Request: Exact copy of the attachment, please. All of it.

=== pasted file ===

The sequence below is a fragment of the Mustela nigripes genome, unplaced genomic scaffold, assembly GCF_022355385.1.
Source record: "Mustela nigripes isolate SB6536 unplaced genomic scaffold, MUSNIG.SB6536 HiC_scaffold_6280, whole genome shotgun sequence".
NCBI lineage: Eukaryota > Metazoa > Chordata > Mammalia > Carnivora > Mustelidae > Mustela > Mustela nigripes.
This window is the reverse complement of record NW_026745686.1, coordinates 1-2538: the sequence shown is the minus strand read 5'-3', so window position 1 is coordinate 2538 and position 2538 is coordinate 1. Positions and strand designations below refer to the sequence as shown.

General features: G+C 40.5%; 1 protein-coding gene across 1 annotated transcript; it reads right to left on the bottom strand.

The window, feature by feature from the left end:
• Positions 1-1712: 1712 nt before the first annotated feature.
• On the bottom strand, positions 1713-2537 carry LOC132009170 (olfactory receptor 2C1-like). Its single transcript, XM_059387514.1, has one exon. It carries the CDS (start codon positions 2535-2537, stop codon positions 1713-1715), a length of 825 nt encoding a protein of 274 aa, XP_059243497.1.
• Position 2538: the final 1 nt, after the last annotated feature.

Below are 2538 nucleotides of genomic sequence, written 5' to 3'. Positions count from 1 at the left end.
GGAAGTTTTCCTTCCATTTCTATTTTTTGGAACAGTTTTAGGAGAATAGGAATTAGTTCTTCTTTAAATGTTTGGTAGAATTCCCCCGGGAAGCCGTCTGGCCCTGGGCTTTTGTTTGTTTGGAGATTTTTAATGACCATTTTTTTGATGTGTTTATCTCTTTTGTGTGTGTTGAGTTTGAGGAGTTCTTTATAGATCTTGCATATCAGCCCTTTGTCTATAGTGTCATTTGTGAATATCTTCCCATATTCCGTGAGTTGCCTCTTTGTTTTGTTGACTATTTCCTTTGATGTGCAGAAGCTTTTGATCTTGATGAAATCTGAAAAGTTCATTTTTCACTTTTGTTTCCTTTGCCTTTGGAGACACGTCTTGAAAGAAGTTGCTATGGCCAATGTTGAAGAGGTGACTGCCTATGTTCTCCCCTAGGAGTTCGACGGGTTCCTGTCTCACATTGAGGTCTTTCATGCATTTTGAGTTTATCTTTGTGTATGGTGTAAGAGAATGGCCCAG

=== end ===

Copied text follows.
The sequence below is a fragment of the Mustela nigripes genome, unplaced genomic scaffold, assembly GCF_022355385.1.
Source record: "Mustela nigripes isolate SB6536 unplaced genomic scaffold, MUSNIG.SB6536 HiC_scaffold_6280, whole genome shotgun sequence".
NCBI lineage: Eukaryota > Metazoa > Chordata > Mammalia > Carnivora > Mustelidae > Mustela > Mustela nigripes.
This window is the reverse complement of record NW_026745686.1, coordinates 1-2538: the sequence shown is the minus strand read 5'-3', so window position 1 is coordinate 2538 and position 2538 is coordinate 1. Positions and strand designations below refer to the sequence as shown.

General features: G+C 40.5%; 1 protein-coding gene across 1 annotated transcript; it reads right to left on the bottom strand.

The window, feature by feature from the left end:
• Positions 1-1712: 1712 nt before the first annotated feature.
• On the bottom strand, positions 1713-2537 carry LOC132009170 (olfactory receptor 2C1-like). Its single transcript, XM_059387514.1, has one exon. It carries the CDS (start codon positions 2535-2537, stop codon positions 1713-1715), a length of 825 nt encoding a protein of 274 aa, XP_059243497.1.
• Position 2538: the final 1 nt, after the last annotated feature.

Below are 2538 nucleotides of genomic sequence, written 5' to 3'. Positions count from 1 at the left end.
GGAAGTTTTCCTTCCATTTCTATTTTTTGGAACAGTTTTAGGAGAATAGGAATTAGTTCTTCTTTAAATGTTTGGTAGAATTCCCCCGGGAAGCCGTCTGGCCCTGGGCTTTTGTTTGTTTGGAGATTTTTAATGACCATTTTTTTGATGTGTTTATCTCTTTTGTGTGTGTTGAGTTTGAGGAGTTCTTTATAGATCTTGCATATCAGCCCTTTGTCTATAGTGTCATTTGTGAATATCTTCCCATATTCCGTGAGTTGCCTCTTTGTTTTGTTGACTATTTCCTTTGATGTGCAGAAGCTTTTGATCTTGATGAAATCTGAAAAGTTCATTTTTCACTTTTGTTTCCTTTGCCTTTGGAGACACGTCTTGAAAGAAGTTGCTATGGCCAATGTTGAAGAGGTGACTGCCTATGTTCTCCCCTAGGAGTTCGACGGGTTCCTGTCTCACATTGAGGTCTTTCATGCATTTTGAGTTTATCTTTGTGTATGGTGTAAGAGAATGGCCCAG